In other super hero-related news, the kid has decided to be Super Girl for Halloween. We bought the costume, but she keeps insisting that she needs to wear a tiara. We've told her repeatedly that Super Girl doesn't wear anything on her head. The get-up is pretty garish already, truth be told.

Speaking of super heroes, I cannot say the word "Superman" without my brain involuntarily adding the rest of the line. "Superman looked up at me, he said 'you rock so naturally.'" I realize I am really dating myself with this. Honestly, I should be ashamed. But somehow, I'm just not.

Tuesday, September 22, 2009

A Day in the Life

My daughter is not what you'd call a morning person. She takes after her Meemaw that way. Every night, we suggest to the kid that she go to sleep because "you'll be tired in the morning if you don't go to bed now." Well, the morning her and the evening her are not the same person. The P.M. version is jovial and cheerful. The A.M. version . . . not so much.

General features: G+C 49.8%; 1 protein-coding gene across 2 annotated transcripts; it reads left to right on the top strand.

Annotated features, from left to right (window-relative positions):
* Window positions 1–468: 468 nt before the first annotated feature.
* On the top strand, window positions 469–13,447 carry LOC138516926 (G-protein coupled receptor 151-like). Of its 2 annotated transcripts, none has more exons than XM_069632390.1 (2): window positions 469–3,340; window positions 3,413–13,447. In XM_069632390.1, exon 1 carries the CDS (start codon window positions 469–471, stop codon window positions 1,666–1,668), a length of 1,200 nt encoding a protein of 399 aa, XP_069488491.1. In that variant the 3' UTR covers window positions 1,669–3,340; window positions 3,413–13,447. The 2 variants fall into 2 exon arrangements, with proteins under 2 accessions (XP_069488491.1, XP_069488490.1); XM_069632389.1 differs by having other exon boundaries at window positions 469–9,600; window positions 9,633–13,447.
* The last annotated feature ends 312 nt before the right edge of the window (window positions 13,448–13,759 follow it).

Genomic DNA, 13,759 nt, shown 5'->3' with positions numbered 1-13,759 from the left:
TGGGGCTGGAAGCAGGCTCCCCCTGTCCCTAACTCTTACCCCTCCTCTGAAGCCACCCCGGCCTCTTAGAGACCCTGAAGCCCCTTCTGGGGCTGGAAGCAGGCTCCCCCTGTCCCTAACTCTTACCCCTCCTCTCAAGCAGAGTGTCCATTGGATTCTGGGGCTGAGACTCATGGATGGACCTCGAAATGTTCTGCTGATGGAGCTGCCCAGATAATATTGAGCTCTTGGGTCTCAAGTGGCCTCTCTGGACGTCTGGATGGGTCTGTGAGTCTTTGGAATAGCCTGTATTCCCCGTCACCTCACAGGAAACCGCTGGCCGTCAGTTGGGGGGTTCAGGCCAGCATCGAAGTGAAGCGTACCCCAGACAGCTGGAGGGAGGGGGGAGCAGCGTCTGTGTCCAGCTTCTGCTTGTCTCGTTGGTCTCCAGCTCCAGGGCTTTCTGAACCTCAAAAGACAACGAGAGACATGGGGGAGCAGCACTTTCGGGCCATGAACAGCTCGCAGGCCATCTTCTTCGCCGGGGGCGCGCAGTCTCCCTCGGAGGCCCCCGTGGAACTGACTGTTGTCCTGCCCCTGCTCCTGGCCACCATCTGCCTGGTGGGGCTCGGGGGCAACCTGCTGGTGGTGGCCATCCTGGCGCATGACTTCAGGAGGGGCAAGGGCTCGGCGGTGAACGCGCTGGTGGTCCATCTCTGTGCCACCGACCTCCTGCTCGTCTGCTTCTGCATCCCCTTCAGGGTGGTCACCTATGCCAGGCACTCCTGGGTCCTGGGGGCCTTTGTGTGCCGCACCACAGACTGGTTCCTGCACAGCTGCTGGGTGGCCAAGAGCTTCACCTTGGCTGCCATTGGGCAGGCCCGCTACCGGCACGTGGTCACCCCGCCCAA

After some trial and error, we discovered that we can scale back the intensity of the morning tantrums by putting her in front of the TV when she gets dressed. (Don't give me that look - it's not like we leave her there all day.)

First: waking her up. I'm reminded of that joke, "Some days I wake up grumpy, some days I just let him sleep."

Second: I lift her out of her bed and carry her out to the couch. I can lift her now but I am not sure how long this is going to work. Let me tell you, I have no upper body strength. That's why I transitioned her out of her infant carrier when she was only four months old. I was too much of a pussy to carry a baby and a hunk of plastic. Anyway, I keep picturing me trying to carry a high school freshman down the hall in about ten years.